If you asked internet car enthusiasts to describe heaven, a good chunk of them would probably end up telling you about the Nurburgring Nordschleife. A nearly 13-mile track with 154 curves carved into Germany’s Eifel mountains, The Green Hell is one of the most fearsome, bewitching tracks on the face of the earth.
While a little bit of Nurburging track day footage from far back decades exists, things started heating up in the 1990s. If you were middle-class in the 1990s, you probably had a family camcorder, and if you were German and middle-class, your camcorder might’ve ended up at the Nurburgring during Touristenfahrten, the public days when anyone can drive around the track. So, let’s see what this camcorder operator captured.
Straight away, there’s a whole lot less carnage in this video than there is in one popular ’60s cut of Nordschleife public lapping. Shoutout to modern suspension and improved car and track safety for that. What’s more, instead of binning it like many popular Nurburgring fail compilations from the mobile phone era, these drivers find a way to stay out of the Armco. While it’s possible that drivers were better back then, cars were also a lot slower and it’s generally easier to keep the shiny side up when you have less momentum.
The driver of this Porsche 993 found themselves on the wrong side of adhesion, which given the fearsome reputation of 911s and the fact that this was a very quick car in 1995, could’ve ended badly. Instead, the driver has a slight off into the grass as they collect the slide, then they carry on their merry way. No harm, no foul, just the way we like to see it.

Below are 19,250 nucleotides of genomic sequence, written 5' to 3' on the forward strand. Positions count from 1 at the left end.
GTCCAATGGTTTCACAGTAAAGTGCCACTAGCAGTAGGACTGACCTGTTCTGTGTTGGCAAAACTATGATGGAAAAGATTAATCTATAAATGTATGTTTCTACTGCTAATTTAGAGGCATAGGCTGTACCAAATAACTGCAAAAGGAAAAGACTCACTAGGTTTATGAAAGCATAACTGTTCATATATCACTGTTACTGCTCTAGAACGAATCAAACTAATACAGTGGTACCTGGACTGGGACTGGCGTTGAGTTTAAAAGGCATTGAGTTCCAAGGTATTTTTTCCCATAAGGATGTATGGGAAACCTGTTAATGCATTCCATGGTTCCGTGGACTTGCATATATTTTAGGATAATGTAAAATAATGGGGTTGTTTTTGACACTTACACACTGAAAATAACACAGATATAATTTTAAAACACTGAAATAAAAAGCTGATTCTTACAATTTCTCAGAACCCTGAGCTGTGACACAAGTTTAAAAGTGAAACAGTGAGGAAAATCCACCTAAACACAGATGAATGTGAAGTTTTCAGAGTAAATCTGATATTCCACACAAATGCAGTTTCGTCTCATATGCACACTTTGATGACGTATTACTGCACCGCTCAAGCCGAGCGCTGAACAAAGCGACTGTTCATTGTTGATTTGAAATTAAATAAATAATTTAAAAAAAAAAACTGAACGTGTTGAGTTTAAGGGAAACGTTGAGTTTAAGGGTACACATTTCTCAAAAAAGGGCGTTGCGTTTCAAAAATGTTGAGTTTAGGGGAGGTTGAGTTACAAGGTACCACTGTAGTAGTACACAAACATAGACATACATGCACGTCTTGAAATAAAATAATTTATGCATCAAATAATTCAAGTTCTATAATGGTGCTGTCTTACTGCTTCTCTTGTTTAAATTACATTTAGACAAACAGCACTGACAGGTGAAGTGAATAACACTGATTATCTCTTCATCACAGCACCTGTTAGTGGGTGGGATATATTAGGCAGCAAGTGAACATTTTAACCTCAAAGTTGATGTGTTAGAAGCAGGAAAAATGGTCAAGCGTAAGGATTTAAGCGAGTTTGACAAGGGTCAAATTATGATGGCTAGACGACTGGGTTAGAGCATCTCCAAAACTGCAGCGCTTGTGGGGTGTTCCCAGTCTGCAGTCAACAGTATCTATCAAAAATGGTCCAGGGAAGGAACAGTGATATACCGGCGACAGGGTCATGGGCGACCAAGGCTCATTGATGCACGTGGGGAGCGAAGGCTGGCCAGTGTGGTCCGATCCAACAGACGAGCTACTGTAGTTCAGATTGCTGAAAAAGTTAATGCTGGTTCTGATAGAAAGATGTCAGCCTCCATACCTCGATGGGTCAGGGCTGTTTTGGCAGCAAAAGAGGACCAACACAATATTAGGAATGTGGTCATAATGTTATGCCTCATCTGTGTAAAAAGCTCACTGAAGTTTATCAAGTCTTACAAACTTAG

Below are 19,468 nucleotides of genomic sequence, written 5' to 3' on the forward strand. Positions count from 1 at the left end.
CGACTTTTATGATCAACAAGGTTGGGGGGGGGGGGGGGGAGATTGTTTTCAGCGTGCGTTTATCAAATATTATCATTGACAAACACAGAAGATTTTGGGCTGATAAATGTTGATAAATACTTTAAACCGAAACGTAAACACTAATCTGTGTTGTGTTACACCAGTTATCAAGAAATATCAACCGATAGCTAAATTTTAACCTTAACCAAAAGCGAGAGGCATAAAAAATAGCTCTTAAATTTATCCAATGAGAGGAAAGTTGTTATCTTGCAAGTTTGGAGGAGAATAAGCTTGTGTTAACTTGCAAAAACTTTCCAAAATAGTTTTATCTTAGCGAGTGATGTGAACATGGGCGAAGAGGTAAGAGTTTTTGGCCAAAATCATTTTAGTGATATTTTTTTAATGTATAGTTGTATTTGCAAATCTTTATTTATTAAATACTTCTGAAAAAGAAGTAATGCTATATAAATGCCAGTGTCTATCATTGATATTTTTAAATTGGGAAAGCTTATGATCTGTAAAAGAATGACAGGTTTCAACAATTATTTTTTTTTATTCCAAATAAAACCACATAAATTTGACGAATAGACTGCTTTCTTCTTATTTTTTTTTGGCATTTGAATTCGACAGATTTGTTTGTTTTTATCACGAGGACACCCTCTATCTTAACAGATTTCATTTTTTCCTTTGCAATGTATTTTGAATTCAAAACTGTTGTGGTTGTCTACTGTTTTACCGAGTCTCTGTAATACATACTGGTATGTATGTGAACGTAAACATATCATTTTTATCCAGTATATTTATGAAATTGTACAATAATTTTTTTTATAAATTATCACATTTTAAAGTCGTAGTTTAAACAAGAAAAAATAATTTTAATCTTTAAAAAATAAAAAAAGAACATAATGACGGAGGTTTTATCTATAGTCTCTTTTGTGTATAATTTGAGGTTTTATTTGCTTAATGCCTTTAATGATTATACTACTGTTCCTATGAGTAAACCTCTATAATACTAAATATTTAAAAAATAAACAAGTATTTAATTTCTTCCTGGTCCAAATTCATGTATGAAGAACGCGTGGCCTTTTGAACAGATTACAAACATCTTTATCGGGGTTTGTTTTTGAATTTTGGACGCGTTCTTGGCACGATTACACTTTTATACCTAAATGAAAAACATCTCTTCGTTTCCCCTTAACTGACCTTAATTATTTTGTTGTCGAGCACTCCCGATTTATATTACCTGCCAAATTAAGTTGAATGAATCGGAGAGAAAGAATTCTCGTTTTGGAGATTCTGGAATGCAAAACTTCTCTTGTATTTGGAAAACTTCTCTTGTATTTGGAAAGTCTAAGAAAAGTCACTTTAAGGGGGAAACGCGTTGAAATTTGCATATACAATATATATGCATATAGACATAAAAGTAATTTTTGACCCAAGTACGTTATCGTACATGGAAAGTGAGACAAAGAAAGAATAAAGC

Of course, slower cars aren’t immune to wobbly moments either. Check out this tastefully-modified Beetle having a proper spin. Since it’s a Beetle, the spin isn’t a particularly high-speed one, so it doesn’t end up going pear-shaped.
Oh, and let’s not forget bikes. Our resident professional designer Adrian Clarke reckons that many of these motorcyclists could’ve made the corner with a bit more lean, and I agree. However, none of these offs result in high-siding or low-siding of bikes. Most just cut the corner and safely rejoin on the next straight.
In fact, the worst incident in this video is a Mazda 626 Coupe throwing a hubcap and de-beading a tire. The driver manages to limp it to the nearest recovery point, where it’s eventually rescued by a flatbed. There are far worse ways to end a track day, so chucking on a spare and going home sounds alright to me.
The variety of tin on display is incredible. A Ferrari 348, a Ford Sierra Sapphire, an Opel Calibra on a marvelous set of tri-spoke wheels, a bright yellow Alfa Romeo GTV, and the obligatory litany of Golfs. The GTV is particularly worth checking out because I thought for sure its loss of traction would end in a crash, yet it miraculously stays intact.
Maybe it’s the insane state of the collector car market, but something about this video makes me misty-eyed for the days when Mk1 Golfs were just used cars and Porsche 911s actually depreciated. Sure, nostalgia is a cheap party drug, but it’s fun to indulge in once in a while. Oh, and it’s wonderful to see people actually using their now old-school performance cars as intended on the Nurburgring. Track days are fun, you know?
(Photo credits: Frightened Fred)
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